Gold experts note that the state law gives Tennessee the ability to "achieve more financial independence with gold and silver reserves" and could prevent the state from feeling the negative effects of "the Federal Reserve's monopoly on money." (Related: Central banks continue to stockpile gold as recession looms.)
The bill, introduced in the Tennessee General Assembly by Republican senators and representatives, does not actually create a state reserve as a new, independent financial institution. Instead, it authorizes the state treasurer to "purchase and sell gold or precious metal bullion or specie that will be directly owned by the state." A separate bill that would create a state-owned gold bullion depository is still making its way through the legislature and isn't expected to make progress until the 2024 session.
The bills – House Bill 1479 and Senate Bill 529 – define precious metal bullion as "metals that are formed into uniform shapes and quantities such as ingots, bars or plates, with uniform content and purity, as are suitable for or customarily used in the purchase, sale, storage, transfer and delivery of bulk or wholesale transactions in precious metals."
The two bills define specie as "a precious metal stamped into coins or uniform shape, size, design, content and purity, suitable for or customarily used as currency, as a medium of exchange, or as the medium for purchase, sale, storage, transfer or delivery of precious metals in retail or wholesale transactions."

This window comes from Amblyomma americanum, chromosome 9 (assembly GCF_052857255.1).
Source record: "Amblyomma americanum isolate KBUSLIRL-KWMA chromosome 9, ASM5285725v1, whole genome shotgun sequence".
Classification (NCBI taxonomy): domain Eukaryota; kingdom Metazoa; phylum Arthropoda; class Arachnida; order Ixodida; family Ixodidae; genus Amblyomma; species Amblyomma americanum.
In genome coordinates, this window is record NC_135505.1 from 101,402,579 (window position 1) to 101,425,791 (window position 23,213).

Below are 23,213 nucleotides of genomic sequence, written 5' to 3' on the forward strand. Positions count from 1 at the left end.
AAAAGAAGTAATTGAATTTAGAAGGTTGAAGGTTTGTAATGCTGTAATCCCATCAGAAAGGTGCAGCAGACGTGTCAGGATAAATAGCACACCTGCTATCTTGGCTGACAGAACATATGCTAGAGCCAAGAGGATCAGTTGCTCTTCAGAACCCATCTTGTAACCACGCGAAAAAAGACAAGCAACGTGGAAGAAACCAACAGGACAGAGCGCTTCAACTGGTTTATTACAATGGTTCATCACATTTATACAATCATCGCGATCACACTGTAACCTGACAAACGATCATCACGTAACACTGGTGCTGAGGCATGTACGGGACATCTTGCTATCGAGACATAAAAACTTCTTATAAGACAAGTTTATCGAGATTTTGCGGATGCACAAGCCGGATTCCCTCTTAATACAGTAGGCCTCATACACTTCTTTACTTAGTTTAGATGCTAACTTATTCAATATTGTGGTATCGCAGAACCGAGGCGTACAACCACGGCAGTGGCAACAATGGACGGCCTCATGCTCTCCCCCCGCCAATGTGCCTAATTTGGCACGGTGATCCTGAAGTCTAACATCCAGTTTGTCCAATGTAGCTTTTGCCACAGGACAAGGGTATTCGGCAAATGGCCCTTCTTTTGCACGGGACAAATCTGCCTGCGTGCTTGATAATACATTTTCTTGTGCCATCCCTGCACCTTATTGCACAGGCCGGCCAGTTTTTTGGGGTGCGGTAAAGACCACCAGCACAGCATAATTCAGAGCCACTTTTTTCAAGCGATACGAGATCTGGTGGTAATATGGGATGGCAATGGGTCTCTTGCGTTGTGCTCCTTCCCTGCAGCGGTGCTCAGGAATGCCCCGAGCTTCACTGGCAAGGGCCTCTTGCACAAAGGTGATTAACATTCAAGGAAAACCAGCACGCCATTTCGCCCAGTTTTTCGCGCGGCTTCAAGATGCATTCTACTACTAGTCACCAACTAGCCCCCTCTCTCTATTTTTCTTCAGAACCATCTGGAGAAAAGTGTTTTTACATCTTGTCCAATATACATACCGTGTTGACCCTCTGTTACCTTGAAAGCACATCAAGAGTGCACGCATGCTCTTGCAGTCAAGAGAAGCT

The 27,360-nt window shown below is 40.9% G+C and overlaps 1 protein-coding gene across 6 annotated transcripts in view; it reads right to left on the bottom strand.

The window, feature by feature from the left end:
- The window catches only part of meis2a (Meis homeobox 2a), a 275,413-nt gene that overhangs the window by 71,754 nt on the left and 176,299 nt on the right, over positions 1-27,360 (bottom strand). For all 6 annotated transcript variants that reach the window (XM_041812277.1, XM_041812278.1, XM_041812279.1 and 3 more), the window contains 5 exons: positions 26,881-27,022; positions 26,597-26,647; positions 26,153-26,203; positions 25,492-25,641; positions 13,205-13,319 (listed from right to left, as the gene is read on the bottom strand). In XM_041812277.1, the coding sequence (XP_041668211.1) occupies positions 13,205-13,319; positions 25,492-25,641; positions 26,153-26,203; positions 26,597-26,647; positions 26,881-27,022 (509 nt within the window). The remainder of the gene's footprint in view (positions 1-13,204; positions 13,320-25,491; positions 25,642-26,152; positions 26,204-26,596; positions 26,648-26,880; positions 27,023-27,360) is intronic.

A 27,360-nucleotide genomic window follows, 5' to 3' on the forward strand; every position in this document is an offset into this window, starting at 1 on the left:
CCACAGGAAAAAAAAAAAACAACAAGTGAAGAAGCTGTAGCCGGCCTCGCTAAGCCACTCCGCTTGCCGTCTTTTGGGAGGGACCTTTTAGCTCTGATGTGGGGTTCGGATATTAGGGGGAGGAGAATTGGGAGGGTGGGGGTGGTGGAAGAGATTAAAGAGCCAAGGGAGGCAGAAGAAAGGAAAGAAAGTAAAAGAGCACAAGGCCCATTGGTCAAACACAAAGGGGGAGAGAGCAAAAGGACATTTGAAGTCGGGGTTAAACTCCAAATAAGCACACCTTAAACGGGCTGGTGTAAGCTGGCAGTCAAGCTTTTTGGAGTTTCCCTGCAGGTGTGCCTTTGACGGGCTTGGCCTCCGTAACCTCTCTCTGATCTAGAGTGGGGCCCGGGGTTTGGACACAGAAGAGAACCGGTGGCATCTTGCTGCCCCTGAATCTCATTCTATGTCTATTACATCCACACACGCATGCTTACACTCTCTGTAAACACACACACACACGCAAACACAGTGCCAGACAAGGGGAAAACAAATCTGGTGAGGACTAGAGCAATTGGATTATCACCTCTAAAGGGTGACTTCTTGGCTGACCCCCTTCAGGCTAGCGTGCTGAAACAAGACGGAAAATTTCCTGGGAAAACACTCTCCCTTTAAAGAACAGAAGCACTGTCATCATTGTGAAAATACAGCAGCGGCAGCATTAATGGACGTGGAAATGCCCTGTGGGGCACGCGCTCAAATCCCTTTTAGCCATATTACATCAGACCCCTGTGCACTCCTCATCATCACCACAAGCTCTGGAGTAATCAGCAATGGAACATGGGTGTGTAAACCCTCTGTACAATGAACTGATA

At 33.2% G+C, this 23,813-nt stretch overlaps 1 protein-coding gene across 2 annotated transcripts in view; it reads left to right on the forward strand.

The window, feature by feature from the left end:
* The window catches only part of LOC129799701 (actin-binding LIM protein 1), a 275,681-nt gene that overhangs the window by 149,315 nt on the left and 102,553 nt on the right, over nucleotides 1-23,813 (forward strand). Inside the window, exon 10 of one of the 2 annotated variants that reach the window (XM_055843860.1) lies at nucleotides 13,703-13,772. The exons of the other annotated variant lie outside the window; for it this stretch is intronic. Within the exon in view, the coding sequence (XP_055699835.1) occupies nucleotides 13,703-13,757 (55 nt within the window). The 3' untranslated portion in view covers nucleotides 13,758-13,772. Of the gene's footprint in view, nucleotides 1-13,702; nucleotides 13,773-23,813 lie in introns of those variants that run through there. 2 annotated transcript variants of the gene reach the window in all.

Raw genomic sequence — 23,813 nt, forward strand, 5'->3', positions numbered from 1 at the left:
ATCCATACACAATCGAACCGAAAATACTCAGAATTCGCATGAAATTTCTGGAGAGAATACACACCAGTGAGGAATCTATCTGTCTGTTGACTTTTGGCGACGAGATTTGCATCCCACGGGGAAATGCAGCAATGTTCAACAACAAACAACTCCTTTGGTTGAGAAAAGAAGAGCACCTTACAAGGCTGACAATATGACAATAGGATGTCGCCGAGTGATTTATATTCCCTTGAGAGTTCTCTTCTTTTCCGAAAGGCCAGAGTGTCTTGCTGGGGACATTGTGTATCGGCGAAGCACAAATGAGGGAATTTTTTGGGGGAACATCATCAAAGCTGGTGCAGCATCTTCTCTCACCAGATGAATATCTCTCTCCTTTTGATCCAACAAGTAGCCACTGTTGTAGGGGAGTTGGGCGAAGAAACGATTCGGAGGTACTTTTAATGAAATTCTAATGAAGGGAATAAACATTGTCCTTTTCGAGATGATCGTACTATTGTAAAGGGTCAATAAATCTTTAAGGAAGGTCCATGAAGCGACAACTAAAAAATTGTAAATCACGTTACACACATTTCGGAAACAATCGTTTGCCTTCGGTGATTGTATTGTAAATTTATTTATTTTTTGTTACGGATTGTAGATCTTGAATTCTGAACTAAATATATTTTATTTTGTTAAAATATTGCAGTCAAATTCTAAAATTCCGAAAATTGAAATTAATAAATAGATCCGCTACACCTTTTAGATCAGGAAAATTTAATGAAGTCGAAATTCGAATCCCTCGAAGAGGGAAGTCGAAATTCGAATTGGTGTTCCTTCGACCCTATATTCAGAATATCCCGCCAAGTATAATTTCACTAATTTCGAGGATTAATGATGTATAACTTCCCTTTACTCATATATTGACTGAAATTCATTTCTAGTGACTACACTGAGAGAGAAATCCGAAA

The two bills received widespread bipartisan support. Every single Democrat and Republican in the state House of Representatives and Senate voted in favor of both bills.
Michael Maharrey, writing for Schiff Gold, noted how Tennessee holding its own gold and silver reserves will allow the state "to shield its assets and hedge against rapidly depreciating Federal Reserve notes."
Maharrey further pointed out how Tennessee could maintain some financial independence should the American dollar collapse, an event that is turning into "a very real possibility as the world moves away from the greenback as its reserve currency," he wrote.
This is also one of the factors that has influenced central banks around the world to purchase more and more precious metals. Last year was considered a record-breaking year for central bank gold buying, according to the World Gold Council, as the world's central banks purchased 1,136 tonnes (1,252 tons) of gold.
This is the highest level of net purchases on record dating back to 1950, and the 13th straight year of net central bank gold purchases.
While Tennessee is not a central bank, and it will have a hard time competing with the resources entire nations have, the passage of HB 1479 and SB 529 will still set a foundation for proper financial independence for Tennessee in the event of a financial crash.
Learn more about the governments and central banks stockpiling precious metals like gold and silver at Metals.news.
Watch this episode of the "Health Ranger Report" as Mike Adams, the Health Ranger, discusses how to trade gold and silver as ETFs through brokerage accounts.